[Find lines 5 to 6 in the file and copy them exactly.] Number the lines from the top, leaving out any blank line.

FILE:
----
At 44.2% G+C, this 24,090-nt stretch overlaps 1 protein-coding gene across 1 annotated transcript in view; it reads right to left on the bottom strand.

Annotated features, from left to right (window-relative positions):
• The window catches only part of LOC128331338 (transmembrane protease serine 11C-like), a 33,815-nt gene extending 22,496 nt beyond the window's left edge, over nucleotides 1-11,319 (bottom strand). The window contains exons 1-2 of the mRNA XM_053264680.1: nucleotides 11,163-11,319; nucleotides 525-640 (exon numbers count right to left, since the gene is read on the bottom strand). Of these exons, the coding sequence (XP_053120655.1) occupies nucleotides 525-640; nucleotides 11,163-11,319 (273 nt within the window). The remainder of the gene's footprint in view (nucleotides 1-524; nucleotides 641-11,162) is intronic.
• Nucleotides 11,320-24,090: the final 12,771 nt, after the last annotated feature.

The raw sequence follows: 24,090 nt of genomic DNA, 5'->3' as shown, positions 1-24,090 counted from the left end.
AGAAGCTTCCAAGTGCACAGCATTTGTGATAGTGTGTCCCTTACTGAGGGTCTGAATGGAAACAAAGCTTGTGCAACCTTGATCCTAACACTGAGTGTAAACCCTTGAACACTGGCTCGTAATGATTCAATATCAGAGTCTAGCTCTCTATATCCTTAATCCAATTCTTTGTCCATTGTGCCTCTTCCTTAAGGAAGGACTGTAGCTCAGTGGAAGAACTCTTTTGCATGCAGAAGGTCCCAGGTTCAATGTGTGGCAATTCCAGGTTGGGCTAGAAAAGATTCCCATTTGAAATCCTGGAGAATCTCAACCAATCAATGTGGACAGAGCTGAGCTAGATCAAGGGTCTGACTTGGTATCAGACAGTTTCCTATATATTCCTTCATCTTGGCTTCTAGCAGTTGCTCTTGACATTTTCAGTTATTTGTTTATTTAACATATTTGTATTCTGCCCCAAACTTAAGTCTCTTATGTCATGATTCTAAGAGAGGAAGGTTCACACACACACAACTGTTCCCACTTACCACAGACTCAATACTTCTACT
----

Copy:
The raw sequence follows: 24,090 nt of genomic DNA, 5'->3' as shown, positions 1-24,090 counted from the left end.
AGAAGCTTCCAAGTGCACAGCATTTGTGATAGTGTGTCCCTTACTGAGGGTCTGAATGGAAACAAAGCTTGTGCAACCTTGATCCTAACACTGAGTGTAAACCCTTGAACACTGGCTCGTAATGATTCAATATCAGAGTCTAGCTCTCTATATCCTTAATCCAATTCTTTGTCCATTGTGCCTCTTCCTTAAGGAAGGACTGTAGCTCAGTGGAAGAACTCTTTTGCATGCAGAAGGTCCCAGGTTCAATGTGTGGCAATTCCAGGTTGGGCTAGAAAAGATTCCCATTTGAAATCCTGGAGAATCTCAACCAATCAATGTGGACAGAGCTGAGCTAGATCAAGGGTCTGACTTGGTATCAGACAGTTTCCTATATATTCCTTCATCTTGGCTTCTAGCAGTTGCTCTTGACATTTTCAGTTATTTGTTTATTTAACATATTTGTATTCTGCCCCAAACTTAAGTCTCTTATGTCATGATTCTAAGAGAGGAAGGTTCACACACACACAACTGTTCCCACTTACCACAGACTCAATACTTCTACT